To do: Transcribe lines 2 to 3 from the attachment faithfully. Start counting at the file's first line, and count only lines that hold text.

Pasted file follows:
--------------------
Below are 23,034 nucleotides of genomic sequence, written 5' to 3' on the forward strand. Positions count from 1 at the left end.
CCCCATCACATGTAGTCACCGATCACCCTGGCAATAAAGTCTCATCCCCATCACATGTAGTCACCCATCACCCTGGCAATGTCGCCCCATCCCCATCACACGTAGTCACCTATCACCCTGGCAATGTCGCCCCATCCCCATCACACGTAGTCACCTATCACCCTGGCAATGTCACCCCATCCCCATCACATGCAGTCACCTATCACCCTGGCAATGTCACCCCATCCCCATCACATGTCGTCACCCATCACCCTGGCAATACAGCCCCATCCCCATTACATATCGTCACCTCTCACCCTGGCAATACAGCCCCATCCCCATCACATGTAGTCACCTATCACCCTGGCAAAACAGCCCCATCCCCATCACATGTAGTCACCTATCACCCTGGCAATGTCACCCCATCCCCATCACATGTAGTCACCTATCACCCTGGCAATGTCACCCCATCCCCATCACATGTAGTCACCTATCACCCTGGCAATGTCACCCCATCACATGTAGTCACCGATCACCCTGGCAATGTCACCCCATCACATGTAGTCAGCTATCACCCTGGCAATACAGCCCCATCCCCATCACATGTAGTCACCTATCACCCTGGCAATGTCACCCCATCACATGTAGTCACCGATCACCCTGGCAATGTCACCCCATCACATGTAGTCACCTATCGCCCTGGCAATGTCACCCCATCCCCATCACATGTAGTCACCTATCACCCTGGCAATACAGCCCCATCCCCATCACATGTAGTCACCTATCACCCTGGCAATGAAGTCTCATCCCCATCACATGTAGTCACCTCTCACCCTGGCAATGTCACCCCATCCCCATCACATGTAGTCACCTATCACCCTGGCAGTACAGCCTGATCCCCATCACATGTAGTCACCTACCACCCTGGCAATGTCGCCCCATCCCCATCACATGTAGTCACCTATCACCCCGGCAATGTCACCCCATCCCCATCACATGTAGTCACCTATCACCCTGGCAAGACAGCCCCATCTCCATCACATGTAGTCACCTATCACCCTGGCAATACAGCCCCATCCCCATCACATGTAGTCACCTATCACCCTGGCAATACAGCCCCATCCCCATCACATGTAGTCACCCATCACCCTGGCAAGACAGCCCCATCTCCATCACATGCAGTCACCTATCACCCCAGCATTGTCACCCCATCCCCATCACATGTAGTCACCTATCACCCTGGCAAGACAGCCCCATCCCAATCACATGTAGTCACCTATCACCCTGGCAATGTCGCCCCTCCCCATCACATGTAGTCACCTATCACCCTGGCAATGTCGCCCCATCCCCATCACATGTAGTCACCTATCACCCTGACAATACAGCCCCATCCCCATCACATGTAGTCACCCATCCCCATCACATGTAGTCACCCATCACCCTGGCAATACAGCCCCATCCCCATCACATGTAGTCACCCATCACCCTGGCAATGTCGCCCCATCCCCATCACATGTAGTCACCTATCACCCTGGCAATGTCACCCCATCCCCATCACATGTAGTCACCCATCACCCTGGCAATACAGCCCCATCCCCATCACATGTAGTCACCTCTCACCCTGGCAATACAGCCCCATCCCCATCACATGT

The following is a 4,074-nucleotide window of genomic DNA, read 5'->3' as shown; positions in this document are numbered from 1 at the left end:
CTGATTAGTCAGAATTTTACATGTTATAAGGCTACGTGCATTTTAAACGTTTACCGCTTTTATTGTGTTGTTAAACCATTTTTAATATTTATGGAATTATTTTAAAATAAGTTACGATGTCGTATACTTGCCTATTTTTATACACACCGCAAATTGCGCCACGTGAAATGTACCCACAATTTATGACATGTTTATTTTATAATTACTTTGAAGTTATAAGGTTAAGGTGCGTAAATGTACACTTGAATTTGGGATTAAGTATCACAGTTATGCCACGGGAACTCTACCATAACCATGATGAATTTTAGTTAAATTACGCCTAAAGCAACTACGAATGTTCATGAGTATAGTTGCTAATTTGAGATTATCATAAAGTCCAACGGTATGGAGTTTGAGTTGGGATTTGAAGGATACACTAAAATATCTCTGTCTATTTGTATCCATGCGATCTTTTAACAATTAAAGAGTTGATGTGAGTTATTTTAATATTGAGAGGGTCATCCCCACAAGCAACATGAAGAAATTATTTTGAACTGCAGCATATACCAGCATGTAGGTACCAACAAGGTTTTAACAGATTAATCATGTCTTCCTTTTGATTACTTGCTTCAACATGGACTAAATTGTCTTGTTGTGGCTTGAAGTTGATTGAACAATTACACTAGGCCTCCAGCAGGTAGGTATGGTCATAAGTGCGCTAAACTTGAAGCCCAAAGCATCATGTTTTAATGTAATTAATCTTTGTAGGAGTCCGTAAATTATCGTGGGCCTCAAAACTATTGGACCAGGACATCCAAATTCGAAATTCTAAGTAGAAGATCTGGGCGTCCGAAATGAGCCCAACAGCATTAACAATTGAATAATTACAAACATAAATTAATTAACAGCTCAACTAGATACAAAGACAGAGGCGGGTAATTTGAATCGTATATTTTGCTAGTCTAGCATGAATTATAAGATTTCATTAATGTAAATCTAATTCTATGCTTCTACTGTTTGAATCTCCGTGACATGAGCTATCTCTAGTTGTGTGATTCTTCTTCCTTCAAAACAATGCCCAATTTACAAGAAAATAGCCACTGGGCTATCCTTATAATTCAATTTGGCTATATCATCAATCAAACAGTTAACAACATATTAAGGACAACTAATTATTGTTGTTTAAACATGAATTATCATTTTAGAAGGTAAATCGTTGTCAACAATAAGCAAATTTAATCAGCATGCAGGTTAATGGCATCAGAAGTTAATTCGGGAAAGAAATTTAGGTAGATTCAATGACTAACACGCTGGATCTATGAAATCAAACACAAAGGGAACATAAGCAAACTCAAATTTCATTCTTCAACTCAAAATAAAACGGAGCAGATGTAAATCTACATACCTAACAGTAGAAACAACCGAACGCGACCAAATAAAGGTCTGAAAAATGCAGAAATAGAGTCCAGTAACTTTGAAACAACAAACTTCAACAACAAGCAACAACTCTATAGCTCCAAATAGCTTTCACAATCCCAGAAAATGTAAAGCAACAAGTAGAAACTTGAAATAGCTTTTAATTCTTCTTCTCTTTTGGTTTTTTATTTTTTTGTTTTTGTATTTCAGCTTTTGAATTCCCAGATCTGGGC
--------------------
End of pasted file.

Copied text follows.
CCCCATCACATGTAGTCACCGATCACCCTGGCAATAAAGTCTCATCCCCATCACATGTAGTCACCCATCACCCTGGCAATGTCGCCCCATCCCCATCACACGTAGTCACCTATCACCCTGGCAATGTCGCCCCATCCCCATCACACGTAGTCACCTATCACCCTGGCAATGTCACCCCATCCCCATCACATGCAGTCACCTATCACCCTGGCAATGTCACCCCATCCCCATCACATGTCGTCACCCATCACCCTGGCAATACAGCCCCATCCCCATTACATATCGTCACCTCTCACCCTGGCAATACAGCCCCATCCCCATCACATGTAGTCACCTATCACCCTGGCAAAACAGCCCCATCCCCATCACATGTAGTCACCTATCACCCTGGCAATGTCACCCCATCCCCATCACATGTAGTCACCTATCACCCTGGCAATGTCACCCCATCCCCATCACATGTAGTCACCTATCACCCTGGCAATGTCACCCCATCACATGTAGTCACCGATCACCCTGGCAATGTCACCCCATCACATGTAGTCAGCTATCACCCTGGCAATACAGCCCCATCCCCATCACATGTAGTCACCTATCACCCTGGCAATGTCACCCCATCACATGTAGTCACCGATCACCCTGGCAATGTCACCCCATCACATGTAGTCACCTATCGCCCTGGCAATGTCACCCCATCCCCATCACATGTAGTCACCTATCACCCTGGCAATACAGCCCCATCCCCATCACATGTAGTCACCTATCACCCTGGCAATGAAGTCTCATCCCCATCACATGTAGTCACCTCTCACCCTGGCAATGTCACCCCATCCCCATCACATGTAGTCACCTATCACCCTGGCAGTACAGCCTGATCCCCATCACATGTAGTCACCTACCACCCTGGCAATGTCGCCCCATCCCCATCACATGTAGTCACCTATCACCCCGGCAATGTCACCCCATCCCCATCACATGTAGTCACCTATCACCCTGGCAAGACAGCCCCATCTCCATCACATGTAGTCACCTATCACCCTGGCAATACAGCCCCATCCCCATCACATGTAGTCACCTATCACCCTGGCAATACAGCCCCATCCCCATCACATGTAGTCACCCATCACCCTGGCAAGACAGCCCCATCTCCATCACATGCAGTCACCTATCACCCCAGCATTGTCACCCCATCCCCATCACATGTAGTCACCTATCACCCTGGCAAGACAGCCCCATCCCAATCACATGTAGTCACCTATCACCCTGGCAATGTCGCCCCTCCCCATCACATGTAGTCACCTATCACCCTGGCAATGTCGCCCCATCCCCATCACATGTAGTCACCTATCACCCTGACAATACAGCCCCATCCCCATCACATGTAGTCACCCATCCCCATCACATGTAGTCACCCATCACCCTGGCAATACAGCCCCATCCCCATCACATGTAGTCACCCATCACCCTGGCAATGTCGCCCCATCCCCATCACATGTAGTCACCTATCACCCTGGCAATGTCACCCCATCCCCATCACATGTAGTCACCCATCACCCTGGCAATACAGCCCCATCCCCATCACATGTAGTCACCTCTCACCCTGGCAATACAGCCCCATCCCCATCACATGT

The following is a 4,074-nucleotide window of genomic DNA, read 5'->3' as shown; positions in this document are numbered from 1 at the left end: